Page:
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Street-cycling man

Sportsactive: Independent on Sunday,

May 12, 2002

by Mark MacKenzie

The main thing you have to remember when racing messengers is that they' re all f****** idiots." Having found the exact words to convey his point, Buffalo Bill grins and takes another swig of wine.

"And never get involved in somebody else's accident, some of them are horrible."

It's a warm Monday evening, and I'm sitting in a cafe in London's Soho, at the heart of the capital's cycle- messenger community. While the Buffalo Bill across the table from me may not be the legendary Pony Express man he is, nevertheless, a messenger. A cycle messenger with a message. "Bill", aged 35, is adamant his real name is not important. Not because he'd have to kill me if he told me but because, as a veteran with London's Creative Couriers, his "call sign" is his name.

"Often you only get to know other messengers by their number, hearing it on the radio from the controller," he explains. "It's when you travel overseas that nicknames really stick, because that's how you get introduced."

Those "travels overseas" invariably involve his bike - but Bill is not talking about a sedate pedal through the Dordogne. For unbeknown to the legions of office workers relying on their energy and expertise, modern cycle messengers are up to a good deal more than simply toying with the traffic as they whisk your parcel across town.

This summer, from cities across the globe, well over a thousand will descend on Copenhagen for two days of drinking, partying and some of the most intense cyclo-sport on the planet. Welcome to the world of competitive messenger racing.

Bill is a highly articulate spokesman for a sporting subculture which, over the past 10 years, has grown into something of a political movement. He is a founder member of the International Federation of Bicycle Messenger Associations (IFBMA), an organisation who bring together messenger "communities" from around the world. This year, under the IFBMA's guidance, the 10th annual Cycle Messenger World Championships will take place in the Danish capital. As well as overseeing competitions and events, the IFBMA play a key role in promoting messenger welfare and employment rights.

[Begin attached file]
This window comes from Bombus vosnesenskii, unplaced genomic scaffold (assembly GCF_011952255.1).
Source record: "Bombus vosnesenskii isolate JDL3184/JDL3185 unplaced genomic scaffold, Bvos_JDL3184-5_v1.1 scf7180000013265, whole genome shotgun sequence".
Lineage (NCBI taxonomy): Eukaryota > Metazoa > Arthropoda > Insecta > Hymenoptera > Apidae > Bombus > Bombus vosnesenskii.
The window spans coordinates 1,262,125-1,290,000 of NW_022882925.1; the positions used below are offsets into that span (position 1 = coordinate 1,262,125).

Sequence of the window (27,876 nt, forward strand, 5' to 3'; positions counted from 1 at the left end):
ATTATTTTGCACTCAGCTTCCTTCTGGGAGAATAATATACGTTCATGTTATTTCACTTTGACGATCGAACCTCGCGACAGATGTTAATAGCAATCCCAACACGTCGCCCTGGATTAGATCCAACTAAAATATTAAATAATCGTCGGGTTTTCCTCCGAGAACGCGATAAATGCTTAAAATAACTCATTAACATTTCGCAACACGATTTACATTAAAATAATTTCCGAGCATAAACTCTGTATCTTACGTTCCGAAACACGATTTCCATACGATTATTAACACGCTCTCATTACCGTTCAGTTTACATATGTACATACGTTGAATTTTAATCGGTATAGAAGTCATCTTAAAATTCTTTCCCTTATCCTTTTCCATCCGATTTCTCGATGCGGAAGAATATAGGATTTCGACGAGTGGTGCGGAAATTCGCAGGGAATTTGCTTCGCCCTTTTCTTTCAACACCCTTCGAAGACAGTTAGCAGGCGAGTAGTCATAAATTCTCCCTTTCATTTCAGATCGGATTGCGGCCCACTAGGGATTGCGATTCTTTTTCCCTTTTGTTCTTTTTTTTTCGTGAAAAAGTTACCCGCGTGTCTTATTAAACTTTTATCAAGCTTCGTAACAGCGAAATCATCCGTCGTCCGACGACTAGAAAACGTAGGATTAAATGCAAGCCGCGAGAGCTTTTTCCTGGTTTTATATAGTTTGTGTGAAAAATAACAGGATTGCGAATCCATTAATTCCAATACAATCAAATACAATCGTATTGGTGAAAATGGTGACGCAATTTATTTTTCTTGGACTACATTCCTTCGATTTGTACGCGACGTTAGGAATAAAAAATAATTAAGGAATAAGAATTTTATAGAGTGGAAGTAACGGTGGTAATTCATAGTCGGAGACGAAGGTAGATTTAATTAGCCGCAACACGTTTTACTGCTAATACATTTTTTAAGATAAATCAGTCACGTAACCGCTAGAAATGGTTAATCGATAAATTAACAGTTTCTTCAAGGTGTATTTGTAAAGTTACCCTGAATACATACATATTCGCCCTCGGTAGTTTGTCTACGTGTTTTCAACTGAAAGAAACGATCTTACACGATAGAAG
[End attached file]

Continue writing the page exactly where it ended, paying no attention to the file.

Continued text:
"Part of the reason we have the championships is to promote the use of pedal power worldwide," Bill says - but, he adds, incase it all sounds too worthy: "The main aim is for messengers to have a good time." Messenger racing between couriers from rival firms actually goes back as far as 1930s America, but the current world championship format began in Berlin in 1992.

"When we got together," says Bill "it was like being in a room with 400 long-lost friends."

Since Berlin, the event has circled the planet, though it has not been all plain sailing. While Bill insists the IFBMA are "not exactly the International Olympic Committee", a bitter feud between potential organisers in both San Francisco and New York in1996 meant that an event which is as far removed from the sporting establishment as it is possible to be has been forced to issue strict bidding criteria for potential host cities.

The competitions themselves are based around what Bill loosely describes as a "main event", usually a 45-minute cycle race replicating a messenger' s working environment. Using their own bikes and representing their company, competitors are handed a map and a set of instructions, and score points for executing "pick-ups" and "drops" around a closed street course.

"The best thing is to work out the most efficient route, but after a few minutes in the sun with loads of people screaming at you, drinking beer and smoking pot, the whole thing gets a bit intense."

Courses and races vary from year to year, yet the demands on racers are always high. "The guys who invariably win are serious track-cyclists outside of messengering," Bill says, "and you need to be of elite amateur standard."